Water makes up approximately 60% of our body weight. However, much of that is lost through excessive exercise, diarrhea, urination, perspiration, bleeding, exhaled air etc. etc. That is the reason we are required to drink two to four liters a day to substitute for that loss.
The intake of water is regulated by the body which provides signals in different ways:
Thirst is felt in the mouth by a dry feeling resulting from decreased saliva. In the case of severe diarrhea, perspiration, excessive urination etc. saliva will cease to be released.
When water intake drops, the hypothalamic cells stimulate the release of an antidiuretic hormone to store body water by decreasing the production of urine, causing water retention. When water intake returns to normal, the same cells reduce release of the antidiuretic hormone and water retention is relieved.
The pituitary glands, located at the center of the brain, as well as renal functions, regulate plasma volume by conserving or releasing water as necessary.
Severe dieting or forced starvation and a carbohydrate-restricted diet cause severe water loss of up to 1.5 liters.
Heat Exhaustion & Dehydration
With the coming of each summer, we run the risk of heat exhaustion (loss of body salts through perspiration) when we push ourselves beyond safe limits in the sun. Unfortunately the result is not just a tan, but also excessive loss of body fluids (dehydration) and rise in body temperature.
Dehydration occurs when your body loses too much fluid. AND, when that happens, your muscles begin to get tired and you may begin to feel faint. AND THEN, if dehydration is severe, and there is no longer enough fluid in your body to get blood to your organs, you may begin to go into SHOCK!!! While heat exhaustion and dehydration occur at any age, they are most dangerous to babies, small children and older adults.
Dehydration in babies & young Children: This group is more at risk because:
-A large portion of their body consists of water
-Children have a higher metabolic rate
-Children’s kidneys do not conserve water as well as adults
-They have an immature immune system
-Children will stop eating or drinking when not feeling well
-They depend on others for food and fluids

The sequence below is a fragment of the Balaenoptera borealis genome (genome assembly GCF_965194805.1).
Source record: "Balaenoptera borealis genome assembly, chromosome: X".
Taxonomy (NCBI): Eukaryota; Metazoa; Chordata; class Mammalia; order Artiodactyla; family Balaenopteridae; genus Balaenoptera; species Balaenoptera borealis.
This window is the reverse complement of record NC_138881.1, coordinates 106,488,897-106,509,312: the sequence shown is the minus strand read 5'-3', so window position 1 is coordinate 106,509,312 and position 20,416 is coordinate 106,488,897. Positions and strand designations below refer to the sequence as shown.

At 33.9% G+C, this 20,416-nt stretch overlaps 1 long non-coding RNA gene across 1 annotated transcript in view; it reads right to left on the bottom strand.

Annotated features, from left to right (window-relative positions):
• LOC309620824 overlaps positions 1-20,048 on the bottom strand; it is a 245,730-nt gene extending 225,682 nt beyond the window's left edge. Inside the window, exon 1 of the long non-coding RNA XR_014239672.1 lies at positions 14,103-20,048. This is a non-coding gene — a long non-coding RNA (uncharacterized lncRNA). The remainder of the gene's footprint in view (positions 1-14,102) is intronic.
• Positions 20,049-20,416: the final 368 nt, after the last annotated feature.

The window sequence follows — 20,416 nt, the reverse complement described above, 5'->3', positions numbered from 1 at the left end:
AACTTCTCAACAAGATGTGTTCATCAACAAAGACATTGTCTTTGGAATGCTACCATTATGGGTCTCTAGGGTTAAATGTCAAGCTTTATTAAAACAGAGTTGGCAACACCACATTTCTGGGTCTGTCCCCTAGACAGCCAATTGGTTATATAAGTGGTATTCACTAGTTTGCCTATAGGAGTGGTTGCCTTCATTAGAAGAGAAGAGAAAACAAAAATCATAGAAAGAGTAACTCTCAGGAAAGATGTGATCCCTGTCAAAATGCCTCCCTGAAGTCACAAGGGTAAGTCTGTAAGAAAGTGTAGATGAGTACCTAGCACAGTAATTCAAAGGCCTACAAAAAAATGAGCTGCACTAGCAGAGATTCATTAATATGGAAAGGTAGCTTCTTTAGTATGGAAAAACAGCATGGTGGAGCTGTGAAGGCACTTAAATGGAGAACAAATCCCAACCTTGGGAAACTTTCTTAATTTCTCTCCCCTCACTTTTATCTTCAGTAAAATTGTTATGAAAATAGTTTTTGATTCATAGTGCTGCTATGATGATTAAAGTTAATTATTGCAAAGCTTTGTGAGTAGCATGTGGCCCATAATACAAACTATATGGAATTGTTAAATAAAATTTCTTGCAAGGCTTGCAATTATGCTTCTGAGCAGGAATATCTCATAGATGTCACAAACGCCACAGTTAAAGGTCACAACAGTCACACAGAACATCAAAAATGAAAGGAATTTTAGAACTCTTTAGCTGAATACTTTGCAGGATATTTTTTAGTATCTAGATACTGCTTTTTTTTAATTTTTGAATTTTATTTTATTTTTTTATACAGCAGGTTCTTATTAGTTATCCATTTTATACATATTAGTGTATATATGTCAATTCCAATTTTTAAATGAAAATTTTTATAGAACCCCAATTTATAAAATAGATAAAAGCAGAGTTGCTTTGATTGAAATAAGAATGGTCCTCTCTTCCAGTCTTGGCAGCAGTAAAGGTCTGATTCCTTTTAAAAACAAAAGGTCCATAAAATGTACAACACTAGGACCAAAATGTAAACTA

Dehydration in Older Adults: This group is more at risk because:
-Have a decreased sensation of thirst
-May have inefficient kidneys
-May have medical problems such as arthritis which impairs their ability to hold a glass of fluid or even get up to get it.
-May have debilitating mind diseases which make it difficult to communicate their needs
-May take medication that increases risk
-May not afford adequate diets
-May suffer incontinence and therefore limit their intake of fluids purposely
Early Warning Signs for both Groups:
-Reduced urine output
-Dark yellow urine
-When recognized, mild to moderate dehydration can be home-corrected
Newborns & Babies through 1 year of age:
Breast –fed or bottle-fed babies to be fed at shorter intervals to replace lost fluids
Use an oral rehydration solution if signs are mild to moderate. (The amount needed depends on baby’s weight and degree of dehydration). The solution may be administered in a dropper, spoon or bottle
If baby has been started on food, provide rice cereal, strained bananas and mashed potatoes (if he baby has had them before).
Children Ages 1-11:
Give oral rehydration solution, diluted orange juice or plain water. (Food can also replace lost fluids)
Encourage extra fluid intake, (children between 4-10 years should drink at least 6-10 flasses of fluids) or sucking on Popsicles
Provide cereal mixed with milk or water
Children Age 12 and Adults:
Stop their activity and have them rest
Bring them out of the direct sunlight into the shade or air conditioned area.
Elevate their feet
Remove all unnecessary clothing
To children, administer a rehydration drink, water or juice. (Provide 1.9 liters of cool liquids over 2-4 hours)
To adults, administer at least 10 glasses of liquid
Provide more fruit and vegetable (for water content & salt balance)
Keep them rested and continue fluid replacement for 24 hours.
Total rehydration with oral fluids usually takes 36 hours, but in most cases, people begin to feel better within a few hours.
In case of home treatment of dehydration continue to watch for:
Dizziness, lightheadedness or feelings of faintness when rising from lying or from sitting
Increased or more frequent signs
Water and dieting
Water is a natural appetite suppressant which contains zero calories!!! Our bodies need it, thrive on it and actually lose weight by it. The more water you drink, the less you will eat. A large glass of water 15 minutes before a meal will cause you to feel full and therefore eat less. Also, if he water is icy, it may cause a slight shrinkage in your stomach, also causing you to eat less (If you feel you are overweight, instead of drinking just 6-8 glasses of water per day, drink an additional glass for every 12 kilograms of excess weight.)
Restricting water intake will cause the body to think it is in danger of dehydration and starts immediately to store all the water that it can between the cells. This causes swelling of the limbs and shows up on the scale as EXTRA WEIGHT!!! On the other hand, if you do drink sufficient water, the body will release that stored water. The new will flush out the old.
Actually, you need water for your body to burn fat:
Without water your kidneys do not function well
The liver must step in to help
While the liver is helping the kidney do its job, it cannot burn as much fat as necessary for use as fuel in its original task, therefore that fat gets stored in your body.